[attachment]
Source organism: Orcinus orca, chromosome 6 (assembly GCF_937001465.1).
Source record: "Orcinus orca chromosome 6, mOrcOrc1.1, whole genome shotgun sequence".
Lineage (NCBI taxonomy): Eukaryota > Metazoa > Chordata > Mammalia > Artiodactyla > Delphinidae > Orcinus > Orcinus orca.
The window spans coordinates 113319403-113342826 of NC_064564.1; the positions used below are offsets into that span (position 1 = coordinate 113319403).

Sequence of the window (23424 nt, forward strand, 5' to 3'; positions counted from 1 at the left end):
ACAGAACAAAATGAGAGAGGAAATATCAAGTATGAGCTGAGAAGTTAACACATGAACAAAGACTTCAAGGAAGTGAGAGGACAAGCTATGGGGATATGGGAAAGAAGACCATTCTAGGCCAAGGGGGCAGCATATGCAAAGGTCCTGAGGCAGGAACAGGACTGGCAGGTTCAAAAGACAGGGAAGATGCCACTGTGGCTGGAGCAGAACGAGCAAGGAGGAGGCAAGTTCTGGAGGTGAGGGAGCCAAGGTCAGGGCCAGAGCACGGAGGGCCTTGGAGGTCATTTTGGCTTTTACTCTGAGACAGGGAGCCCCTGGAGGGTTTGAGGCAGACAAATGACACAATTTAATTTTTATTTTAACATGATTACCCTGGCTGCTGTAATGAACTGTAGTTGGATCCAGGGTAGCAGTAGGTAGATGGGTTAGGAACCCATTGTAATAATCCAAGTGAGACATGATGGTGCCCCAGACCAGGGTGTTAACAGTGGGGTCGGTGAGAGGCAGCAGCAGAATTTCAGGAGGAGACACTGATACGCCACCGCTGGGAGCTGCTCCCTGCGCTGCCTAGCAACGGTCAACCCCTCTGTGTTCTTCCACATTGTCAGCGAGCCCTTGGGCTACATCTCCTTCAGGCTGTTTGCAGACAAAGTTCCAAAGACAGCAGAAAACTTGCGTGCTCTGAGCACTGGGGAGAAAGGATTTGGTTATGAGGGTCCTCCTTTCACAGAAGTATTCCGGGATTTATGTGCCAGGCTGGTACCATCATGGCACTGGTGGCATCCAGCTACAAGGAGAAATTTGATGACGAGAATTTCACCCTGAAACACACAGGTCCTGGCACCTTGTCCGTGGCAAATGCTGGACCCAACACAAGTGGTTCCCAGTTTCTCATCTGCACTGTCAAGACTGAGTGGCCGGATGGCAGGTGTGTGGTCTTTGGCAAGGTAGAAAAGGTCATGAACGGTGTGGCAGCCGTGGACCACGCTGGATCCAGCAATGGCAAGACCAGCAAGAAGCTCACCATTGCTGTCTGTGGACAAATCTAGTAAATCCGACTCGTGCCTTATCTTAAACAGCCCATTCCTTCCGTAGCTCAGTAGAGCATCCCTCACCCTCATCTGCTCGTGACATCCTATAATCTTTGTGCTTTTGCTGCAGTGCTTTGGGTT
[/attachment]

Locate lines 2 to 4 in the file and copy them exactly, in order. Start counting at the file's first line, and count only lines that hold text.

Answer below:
Source record: "Orcinus orca chromosome 6, mOrcOrc1.1, whole genome shotgun sequence".
Lineage (NCBI taxonomy): Eukaryota > Metazoa > Chordata > Mammalia > Artiodactyla > Delphinidae > Orcinus > Orcinus orca.
The window spans coordinates 113319403-113342826 of NC_064564.1; the positions used below are offsets into that span (position 1 = coordinate 113319403).